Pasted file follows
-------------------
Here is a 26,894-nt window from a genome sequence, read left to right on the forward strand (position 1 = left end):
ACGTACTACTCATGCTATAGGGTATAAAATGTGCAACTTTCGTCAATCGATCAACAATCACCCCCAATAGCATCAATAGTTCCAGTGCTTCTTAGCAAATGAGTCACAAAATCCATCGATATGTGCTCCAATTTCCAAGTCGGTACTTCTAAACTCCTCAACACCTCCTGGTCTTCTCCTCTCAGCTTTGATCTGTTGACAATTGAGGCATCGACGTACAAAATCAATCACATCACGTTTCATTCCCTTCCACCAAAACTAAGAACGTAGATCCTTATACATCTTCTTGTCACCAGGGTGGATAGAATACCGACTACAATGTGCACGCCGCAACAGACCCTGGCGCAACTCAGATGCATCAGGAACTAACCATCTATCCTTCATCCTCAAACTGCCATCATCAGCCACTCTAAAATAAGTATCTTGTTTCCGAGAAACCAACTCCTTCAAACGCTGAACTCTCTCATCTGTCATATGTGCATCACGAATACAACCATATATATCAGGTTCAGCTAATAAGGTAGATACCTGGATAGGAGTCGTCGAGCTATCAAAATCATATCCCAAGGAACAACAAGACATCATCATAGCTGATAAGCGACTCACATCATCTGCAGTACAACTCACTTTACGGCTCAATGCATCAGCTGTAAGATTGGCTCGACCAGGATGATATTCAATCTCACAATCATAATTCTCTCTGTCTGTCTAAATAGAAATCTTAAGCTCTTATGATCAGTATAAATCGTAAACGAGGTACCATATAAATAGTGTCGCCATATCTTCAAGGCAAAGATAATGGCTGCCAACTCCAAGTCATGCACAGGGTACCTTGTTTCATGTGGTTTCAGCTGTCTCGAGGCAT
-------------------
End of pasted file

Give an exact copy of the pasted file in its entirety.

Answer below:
Here is a 26,894-nt window from a genome sequence, read left to right on the forward strand (position 1 = left end):
ACGTACTACTCATGCTATAGGGTATAAAATGTGCAACTTTCGTCAATCGATCAACAATCACCCCCAATAGCATCAATAGTTCCAGTGCTTCTTAGCAAATGAGTCACAAAATCCATCGATATGTGCTCCAATTTCCAAGTCGGTACTTCTAAACTCCTCAACACCTCCTGGTCTTCTCCTCTCAGCTTTGATCTGTTGACAATTGAGGCATCGACGTACAAAATCAATCACATCACGTTTCATTCCCTTCCACCAAAACTAAGAACGTAGATCCTTATACATCTTCTTGTCACCAGGGTGGATAGAATACCGACTACAATGTGCACGCCGCAACAGACCCTGGCGCAACTCAGATGCATCAGGAACTAACCATCTATCCTTCATCCTCAAACTGCCATCATCAGCCACTCTAAAATAAGTATCTTGTTTCCGAGAAACCAACTCCTTCAAACGCTGAACTCTCTCATCTGTCATATGTGCATCACGAATACAACCATATATATCAGGTTCAGCTAATAAGGTAGATACCTGGATAGGAGTCGTCGAGCTATCAAAATCATATCCCAAGGAACAACAAGACATCATCATAGCTGATAAGCGACTCACATCATCTGCAGTACAACTCACTTTACGGCTCAATGCATCAGCTGTAAGATTGGCTCGACCAGGATGATATTCAATCTCACAATCATAATTCTCTCTGTCTGTCTAAATAGAAATCTTAAGCTCTTATGATCAGTATAAATCGTAAACGAGGTACCATATAAATAGTGTCGCCATATCTTCAAGGCAAAGATAATGGCTGCCAACTCCAAGTCATGCACAGGGTACCTTGTTTCATGTGGTTTCAGCTGTCTCGAGGCAT